Login to MyKarger

New to MyKarger? Click here to sign up.

Login with Facebook

Forgot your password?

Authors, Editors, Reviewers

For Manuscript Submission, Check or Review Login please go to Submission Websites List.

Submission Websites List

Institutional Login
(Shibboleth or Open Athens)

For the academic login, please select your country in the dropdown list. You will be redirected to verify your credentials.

Research Article

Free Access

German Cockroach Proteases and Protease-Activated Receptor-2 Regulate Chemokine Production and Dendritic Cell Recruitment

Day S.B.a · Ledford J.R.a · Zhou P.a · Lewkowich I.P.b · Page K.a, c

Author affiliations

Divisions of aCritical Care Medicine and bImmunobiology, Cincinnati Children’s Hospital Medical Center and Cincinnati Children’s Research Foundation, and cDepartment of Pediatrics, University of Cincinnati, Cincinnati, Ohio, USA

Corresponding Author

Dr. Kristen Page

Division of Critical Care Medicine

Cincinnati Children’s Hospital Medical Center

3333 Burnet Ave, ML 7006, Cincinnati, OH 45229 (USA)

Tel. +1 513 636 3079, E-Mail kristen.page@cchmc.org

Related Articles for ""

J Innate Immun 2012;4:100–110

Do you have an account?

Login Information

Contact Information

I have read the Karger Terms and Conditions and agree.


We recently showed that serine proteases in German cockroach (GC) feces (frass) decreased experimental asthma through the activation of protease-activated receptor (PAR)-2. Since dendritic cells (DCs) play an important role in the initiation of asthma, we queried the role of GC frass proteases in modulating CCL20 (chemokine C-C motif ligand 20) and granulocyte macrophage colony-stimulating factor (GM-CSF) production, factors that regulate pulmonary DCs. A single exposure to GC frass resulted in a rapid, but transient, increase in GM-CSF and a steady increase in CCL20 in the airways of mice. Instillation of protease-depleted GC frass or instillation of GC frass in PAR-2-deficient mice significantly decreased chemokine release. A specific PAR-2-activating peptide was also sufficient to induce CCL20 production. To directly assess the role of the GC frass protease in chemokine release, we enriched the protease from GC frass and confirmed that the protease was sufficient to induce both GM-CSF and CCL20 production in vivo. Primary airway epithelial cells produced both GM-CSF and CCL20 in a protease- and PAR-2-dependent manner. Finally, we show a decreased percentage of myeloid DCs in the lung following allergen exposure in PAR-2-deficient mice compared to wild-type mice. However, there was no difference in GC frass uptake. Our data indicate that, through the activation of PAR-2, allergen-derived proteases are sufficient to induce CCL20 and GM-CSF production in the airways. This leads to increased recruitment and/or differentiation of myeloid DC populations in the lungs and likely plays an important role in the initiation of allergic airway responses.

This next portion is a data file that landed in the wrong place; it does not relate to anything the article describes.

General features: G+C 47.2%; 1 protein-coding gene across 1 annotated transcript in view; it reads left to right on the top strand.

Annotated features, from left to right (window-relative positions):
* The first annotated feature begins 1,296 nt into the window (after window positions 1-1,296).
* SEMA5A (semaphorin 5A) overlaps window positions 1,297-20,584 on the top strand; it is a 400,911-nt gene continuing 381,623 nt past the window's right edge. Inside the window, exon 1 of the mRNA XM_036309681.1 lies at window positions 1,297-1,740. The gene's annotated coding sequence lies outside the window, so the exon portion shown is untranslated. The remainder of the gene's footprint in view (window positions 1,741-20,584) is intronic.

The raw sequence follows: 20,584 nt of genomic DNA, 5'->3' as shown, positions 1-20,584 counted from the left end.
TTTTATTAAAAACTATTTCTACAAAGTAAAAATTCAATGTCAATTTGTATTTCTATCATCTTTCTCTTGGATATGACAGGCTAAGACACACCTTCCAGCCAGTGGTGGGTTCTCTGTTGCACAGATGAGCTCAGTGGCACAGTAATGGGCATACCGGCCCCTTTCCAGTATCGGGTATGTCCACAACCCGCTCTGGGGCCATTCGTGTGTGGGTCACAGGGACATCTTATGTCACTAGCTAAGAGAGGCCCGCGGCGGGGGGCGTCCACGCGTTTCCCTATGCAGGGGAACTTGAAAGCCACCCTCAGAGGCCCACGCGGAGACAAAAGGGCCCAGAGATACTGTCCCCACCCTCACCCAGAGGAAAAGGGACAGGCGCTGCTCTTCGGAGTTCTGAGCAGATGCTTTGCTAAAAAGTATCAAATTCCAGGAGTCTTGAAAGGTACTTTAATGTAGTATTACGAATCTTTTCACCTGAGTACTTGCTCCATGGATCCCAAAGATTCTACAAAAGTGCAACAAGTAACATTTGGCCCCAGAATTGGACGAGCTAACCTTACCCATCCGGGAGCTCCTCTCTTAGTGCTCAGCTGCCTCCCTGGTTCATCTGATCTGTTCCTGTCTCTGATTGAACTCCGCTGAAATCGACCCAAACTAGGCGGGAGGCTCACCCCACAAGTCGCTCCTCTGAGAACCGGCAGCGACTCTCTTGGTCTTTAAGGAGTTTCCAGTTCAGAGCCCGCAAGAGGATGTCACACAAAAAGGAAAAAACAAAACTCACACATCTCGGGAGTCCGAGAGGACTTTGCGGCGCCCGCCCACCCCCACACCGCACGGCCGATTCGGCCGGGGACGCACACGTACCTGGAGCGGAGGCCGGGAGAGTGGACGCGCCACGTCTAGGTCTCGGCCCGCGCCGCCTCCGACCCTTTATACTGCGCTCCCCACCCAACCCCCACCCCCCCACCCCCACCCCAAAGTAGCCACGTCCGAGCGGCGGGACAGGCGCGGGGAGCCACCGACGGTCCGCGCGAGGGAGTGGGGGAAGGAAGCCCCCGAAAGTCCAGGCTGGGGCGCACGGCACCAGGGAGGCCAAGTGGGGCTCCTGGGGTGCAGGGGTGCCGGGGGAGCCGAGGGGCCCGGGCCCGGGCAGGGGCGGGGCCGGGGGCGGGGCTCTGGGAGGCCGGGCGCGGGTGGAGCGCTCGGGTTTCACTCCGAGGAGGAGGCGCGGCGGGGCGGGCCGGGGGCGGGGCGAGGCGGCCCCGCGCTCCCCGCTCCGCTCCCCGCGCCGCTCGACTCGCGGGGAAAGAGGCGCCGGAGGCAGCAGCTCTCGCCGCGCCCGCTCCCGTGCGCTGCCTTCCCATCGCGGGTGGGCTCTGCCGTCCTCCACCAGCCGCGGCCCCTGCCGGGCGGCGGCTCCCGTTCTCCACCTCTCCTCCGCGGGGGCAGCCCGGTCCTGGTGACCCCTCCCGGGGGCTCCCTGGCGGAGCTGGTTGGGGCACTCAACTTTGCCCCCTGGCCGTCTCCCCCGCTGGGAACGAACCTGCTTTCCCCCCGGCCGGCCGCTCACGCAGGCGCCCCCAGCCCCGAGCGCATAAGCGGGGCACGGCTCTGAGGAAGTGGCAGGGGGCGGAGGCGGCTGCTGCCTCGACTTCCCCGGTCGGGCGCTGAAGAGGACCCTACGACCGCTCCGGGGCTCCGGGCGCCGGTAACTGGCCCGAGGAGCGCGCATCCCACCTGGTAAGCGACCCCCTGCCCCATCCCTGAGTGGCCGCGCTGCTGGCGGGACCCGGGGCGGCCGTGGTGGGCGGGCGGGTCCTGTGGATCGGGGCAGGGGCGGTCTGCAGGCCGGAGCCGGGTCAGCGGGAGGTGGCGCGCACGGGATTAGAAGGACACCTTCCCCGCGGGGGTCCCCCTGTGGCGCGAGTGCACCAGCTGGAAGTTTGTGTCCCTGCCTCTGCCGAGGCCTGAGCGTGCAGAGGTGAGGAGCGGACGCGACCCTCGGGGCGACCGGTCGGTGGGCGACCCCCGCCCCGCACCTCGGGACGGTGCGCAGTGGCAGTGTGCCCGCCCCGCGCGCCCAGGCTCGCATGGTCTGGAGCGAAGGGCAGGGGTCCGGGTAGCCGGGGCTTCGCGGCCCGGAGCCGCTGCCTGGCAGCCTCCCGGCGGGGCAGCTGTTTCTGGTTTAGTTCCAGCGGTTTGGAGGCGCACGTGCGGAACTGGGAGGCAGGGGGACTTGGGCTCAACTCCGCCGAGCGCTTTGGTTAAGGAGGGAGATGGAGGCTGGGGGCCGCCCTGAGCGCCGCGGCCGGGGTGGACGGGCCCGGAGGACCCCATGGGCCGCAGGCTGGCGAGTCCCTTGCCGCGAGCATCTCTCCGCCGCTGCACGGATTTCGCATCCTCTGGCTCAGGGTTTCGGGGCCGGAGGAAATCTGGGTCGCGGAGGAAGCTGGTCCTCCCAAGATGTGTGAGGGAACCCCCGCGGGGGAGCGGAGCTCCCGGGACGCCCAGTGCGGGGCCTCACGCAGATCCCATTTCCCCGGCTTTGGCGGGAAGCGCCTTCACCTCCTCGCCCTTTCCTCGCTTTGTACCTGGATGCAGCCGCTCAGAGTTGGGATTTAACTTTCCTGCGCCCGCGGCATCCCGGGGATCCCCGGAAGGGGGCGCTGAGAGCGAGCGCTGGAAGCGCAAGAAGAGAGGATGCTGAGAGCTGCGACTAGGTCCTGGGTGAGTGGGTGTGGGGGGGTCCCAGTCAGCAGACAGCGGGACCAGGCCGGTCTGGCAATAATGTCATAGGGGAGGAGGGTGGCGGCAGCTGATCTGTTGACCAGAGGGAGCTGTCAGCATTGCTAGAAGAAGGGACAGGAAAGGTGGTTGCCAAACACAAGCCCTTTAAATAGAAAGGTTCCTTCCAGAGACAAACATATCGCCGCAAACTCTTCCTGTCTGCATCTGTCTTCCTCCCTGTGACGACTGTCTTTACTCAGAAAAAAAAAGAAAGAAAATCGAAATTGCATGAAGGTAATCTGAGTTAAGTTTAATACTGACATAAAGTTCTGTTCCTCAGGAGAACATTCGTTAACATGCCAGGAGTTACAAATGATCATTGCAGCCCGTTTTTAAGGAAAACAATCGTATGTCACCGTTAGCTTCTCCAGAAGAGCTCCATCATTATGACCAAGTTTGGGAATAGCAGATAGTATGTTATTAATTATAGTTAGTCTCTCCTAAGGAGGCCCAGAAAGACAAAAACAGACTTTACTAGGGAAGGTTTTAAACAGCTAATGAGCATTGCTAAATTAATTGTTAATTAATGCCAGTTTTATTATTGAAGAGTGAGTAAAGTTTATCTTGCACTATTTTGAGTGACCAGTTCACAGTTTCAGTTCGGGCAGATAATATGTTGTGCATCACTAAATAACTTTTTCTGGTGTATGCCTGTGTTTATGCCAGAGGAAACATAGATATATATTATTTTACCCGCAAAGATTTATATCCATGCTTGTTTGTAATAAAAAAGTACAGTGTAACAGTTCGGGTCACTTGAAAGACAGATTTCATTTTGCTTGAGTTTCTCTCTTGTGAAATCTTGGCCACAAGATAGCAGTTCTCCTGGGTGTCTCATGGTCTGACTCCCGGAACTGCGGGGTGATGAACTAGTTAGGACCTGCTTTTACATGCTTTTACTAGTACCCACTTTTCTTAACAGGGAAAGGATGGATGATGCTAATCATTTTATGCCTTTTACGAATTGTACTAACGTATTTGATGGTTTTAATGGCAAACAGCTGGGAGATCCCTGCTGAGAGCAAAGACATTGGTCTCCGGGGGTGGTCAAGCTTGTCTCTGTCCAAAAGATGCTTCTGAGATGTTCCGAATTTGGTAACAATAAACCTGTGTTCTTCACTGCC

© 2011 S. Karger AG, Basel

Article / Publication Details

First-Page Preview
Abstract of Research Article

Received: March 04, 2011
Accepted: May 08, 2011
Published online: August 29, 2011
Issue release date: December 2011

Number of Print Pages: 11
Number of Figures: 6
Number of Tables: 1

ISSN: 1662-811X (Print)
eISSN: 1662-8128 (Online)

For additional information: http://www.karger.com/JIN

Copyright / Drug Dosage / Disclaimer

Copyright: All rights reserved. No part of this publication may be translated into other languages, reproduced or utilized in any form or by any means, electronic or mechanical, including photocopying, recording, microcopying, or by any information storage and retrieval system, without permission in writing from the publisher.
Drug Dosage: The authors and the publisher have exerted every effort to ensure that drug selection and dosage set forth in this text are in accord with current recommendations and practice at the time of publication. However, in view of ongoing research, changes in government regulations, and the constant flow of information relating to drug therapy and drug reactions, the reader is urged to check the package insert for each drug for any changes in indications and dosage and for added warnings and precautions. This is particularly important when the recommended agent is a new and/or infrequently employed drug.
Disclaimer: The statements, opinions and data contained in this publication are solely those of the individual authors and contributors and not of the publishers and the editor(s). The appearance of advertisements or/and product references in the publication is not a warranty, endorsement, or approval of the products or services advertised or of their effectiveness, quality or safety. The publisher and the editor(s) disclaim responsibility for any injury to persons or property resulting from any ideas, methods, instructions or products referred to in the content or advertisements.